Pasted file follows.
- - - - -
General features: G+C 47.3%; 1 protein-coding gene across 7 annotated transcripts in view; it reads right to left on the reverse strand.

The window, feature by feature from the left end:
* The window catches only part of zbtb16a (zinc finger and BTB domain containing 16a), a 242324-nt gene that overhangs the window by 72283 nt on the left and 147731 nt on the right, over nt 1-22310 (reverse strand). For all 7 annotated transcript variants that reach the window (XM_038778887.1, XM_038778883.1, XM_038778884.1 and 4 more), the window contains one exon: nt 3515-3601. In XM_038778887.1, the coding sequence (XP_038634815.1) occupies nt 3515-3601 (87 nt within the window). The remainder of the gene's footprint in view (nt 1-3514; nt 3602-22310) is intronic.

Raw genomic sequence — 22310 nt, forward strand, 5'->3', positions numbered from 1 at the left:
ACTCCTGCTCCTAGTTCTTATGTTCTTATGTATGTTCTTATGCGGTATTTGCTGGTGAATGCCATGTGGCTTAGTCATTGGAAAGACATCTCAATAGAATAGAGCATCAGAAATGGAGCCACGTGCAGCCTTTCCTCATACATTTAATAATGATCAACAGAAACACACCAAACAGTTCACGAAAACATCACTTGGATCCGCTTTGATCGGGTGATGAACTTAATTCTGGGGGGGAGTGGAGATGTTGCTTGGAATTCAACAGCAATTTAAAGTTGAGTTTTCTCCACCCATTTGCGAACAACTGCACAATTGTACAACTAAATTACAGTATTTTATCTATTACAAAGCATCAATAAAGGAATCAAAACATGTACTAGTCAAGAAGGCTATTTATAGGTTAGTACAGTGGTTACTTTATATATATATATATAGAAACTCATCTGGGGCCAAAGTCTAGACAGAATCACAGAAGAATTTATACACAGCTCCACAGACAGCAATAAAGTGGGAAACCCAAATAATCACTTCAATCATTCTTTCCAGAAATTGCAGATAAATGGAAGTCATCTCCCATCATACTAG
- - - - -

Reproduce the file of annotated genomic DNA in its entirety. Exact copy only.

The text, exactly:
General features: G+C 47.3%; 1 protein-coding gene across 7 annotated transcripts in view; it reads right to left on the reverse strand.

The window, feature by feature from the left end:
* The window catches only part of zbtb16a (zinc finger and BTB domain containing 16a), a 242324-nt gene that overhangs the window by 72283 nt on the left and 147731 nt on the right, over nt 1-22310 (reverse strand). For all 7 annotated transcript variants that reach the window (XM_038778887.1, XM_038778883.1, XM_038778884.1 and 4 more), the window contains one exon: nt 3515-3601. In XM_038778887.1, the coding sequence (XP_038634815.1) occupies nt 3515-3601 (87 nt within the window). The remainder of the gene's footprint in view (nt 1-3514; nt 3602-22310) is intronic.

Raw genomic sequence — 22310 nt, forward strand, 5'->3', positions numbered from 1 at the left:
ACTCCTGCTCCTAGTTCTTATGTTCTTATGTATGTTCTTATGCGGTATTTGCTGGTGAATGCCATGTGGCTTAGTCATTGGAAAGACATCTCAATAGAATAGAGCATCAGAAATGGAGCCACGTGCAGCCTTTCCTCATACATTTAATAATGATCAACAGAAACACACCAAACAGTTCACGAAAACATCACTTGGATCCGCTTTGATCGGGTGATGAACTTAATTCTGGGGGGGAGTGGAGATGTTGCTTGGAATTCAACAGCAATTTAAAGTTGAGTTTTCTCCACCCATTTGCGAACAACTGCACAATTGTACAACTAAATTACAGTATTTTATCTATTACAAAGCATCAATAAAGGAATCAAAACATGTACTAGTCAAGAAGGCTATTTATAGGTTAGTACAGTGGTTACTTTATATATATATATATAGAAACTCATCTGGGGCCAAAGTCTAGACAGAATCACAGAAGAATTTATACACAGCTCCACAGACAGCAATAAAGTGGGAAACCCAAATAATCACTTCAATCATTCTTTCCAGAAATTGCAGATAAATGGAAGTCATCTCCCATCATACTAG